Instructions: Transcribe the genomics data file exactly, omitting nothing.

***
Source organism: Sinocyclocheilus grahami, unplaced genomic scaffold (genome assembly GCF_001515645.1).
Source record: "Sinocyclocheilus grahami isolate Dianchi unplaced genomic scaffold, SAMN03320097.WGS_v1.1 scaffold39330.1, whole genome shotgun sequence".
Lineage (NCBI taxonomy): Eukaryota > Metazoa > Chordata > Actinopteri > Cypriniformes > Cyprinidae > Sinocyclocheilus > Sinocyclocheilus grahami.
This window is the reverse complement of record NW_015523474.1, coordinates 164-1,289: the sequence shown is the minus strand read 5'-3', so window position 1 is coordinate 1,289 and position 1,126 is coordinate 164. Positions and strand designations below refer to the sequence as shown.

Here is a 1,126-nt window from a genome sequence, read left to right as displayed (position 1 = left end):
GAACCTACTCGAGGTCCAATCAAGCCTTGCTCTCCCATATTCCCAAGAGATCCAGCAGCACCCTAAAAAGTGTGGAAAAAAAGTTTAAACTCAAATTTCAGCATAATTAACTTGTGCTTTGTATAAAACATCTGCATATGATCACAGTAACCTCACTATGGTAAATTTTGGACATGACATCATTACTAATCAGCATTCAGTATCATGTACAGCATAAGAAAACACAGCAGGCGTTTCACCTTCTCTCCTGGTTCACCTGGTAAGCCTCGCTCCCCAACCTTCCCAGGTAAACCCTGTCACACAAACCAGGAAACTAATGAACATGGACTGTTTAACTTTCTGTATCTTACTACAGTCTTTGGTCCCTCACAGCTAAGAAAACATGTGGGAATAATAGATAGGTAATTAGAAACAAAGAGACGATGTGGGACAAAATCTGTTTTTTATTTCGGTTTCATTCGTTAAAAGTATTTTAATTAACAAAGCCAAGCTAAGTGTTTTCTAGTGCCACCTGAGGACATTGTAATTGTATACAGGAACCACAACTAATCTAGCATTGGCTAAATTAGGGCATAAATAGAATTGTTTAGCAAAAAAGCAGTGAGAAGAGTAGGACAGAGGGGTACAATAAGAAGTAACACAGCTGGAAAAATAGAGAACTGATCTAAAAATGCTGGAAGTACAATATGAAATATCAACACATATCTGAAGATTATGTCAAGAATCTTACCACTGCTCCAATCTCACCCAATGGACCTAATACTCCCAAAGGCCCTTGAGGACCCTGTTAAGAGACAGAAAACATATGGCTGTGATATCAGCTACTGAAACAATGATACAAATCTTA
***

Source organism: Sinocyclocheilus grahami, unplaced genomic scaffold (genome assembly GCF_001515645.1).
Source record: "Sinocyclocheilus grahami isolate Dianchi unplaced genomic scaffold, SAMN03320097.WGS_v1.1 scaffold39330.1, whole genome shotgun sequence".
Lineage (NCBI taxonomy): Eukaryota > Metazoa > Chordata > Actinopteri > Cypriniformes > Cyprinidae > Sinocyclocheilus > Sinocyclocheilus grahami.
This window is the reverse complement of record NW_015523474.1, coordinates 164-1,289: the sequence shown is the minus strand read 5'-3', so window position 1 is coordinate 1,289 and position 1,126 is coordinate 164. Positions and strand designations below refer to the sequence as shown.

Here is a 1,126-nt window from a genome sequence, read left to right as displayed (position 1 = left end):
GAACCTACTCGAGGTCCAATCAAGCCTTGCTCTCCCATATTCCCAAGAGATCCAGCAGCACCCTAAAAAGTGTGGAAAAAAAGTTTAAACTCAAATTTCAGCATAATTAACTTGTGCTTTGTATAAAACATCTGCATATGATCACAGTAACCTCACTATGGTAAATTTTGGACATGACATCATTACTAATCAGCATTCAGTATCATGTACAGCATAAGAAAACACAGCAGGCGTTTCACCTTCTCTCCTGGTTCACCTGGTAAGCCTCGCTCCCCAACCTTCCCAGGTAAACCCTGTCACACAAACCAGGAAACTAATGAACATGGACTGTTTAACTTTCTGTATCTTACTACAGTCTTTGGTCCCTCACAGCTAAGAAAACATGTGGGAATAATAGATAGGTAATTAGAAACAAAGAGACGATGTGGGACAAAATCTGTTTTTTATTTCGGTTTCATTCGTTAAAAGTATTTTAATTAACAAAGCCAAGCTAAGTGTTTTCTAGTGCCACCTGAGGACATTGTAATTGTATACAGGAACCACAACTAATCTAGCATTGGCTAAATTAGGGCATAAATAGAATTGTTTAGCAAAAAAGCAGTGAGAAGAGTAGGACAGAGGGGTACAATAAGAAGTAACACAGCTGGAAAAATAGAGAACTGATCTAAAAATGCTGGAAGTACAATATGAAATATCAACACATATCTGAAGATTATGTCAAGAATCTTACCACTGCTCCAATCTCACCCAATGGACCTAATACTCCCAAAGGCCCTTGAGGACCCTGTTAAGAGACAGAAAACATATGGCTGTGATATCAGCTACTGAAACAATGATACAAATCTTA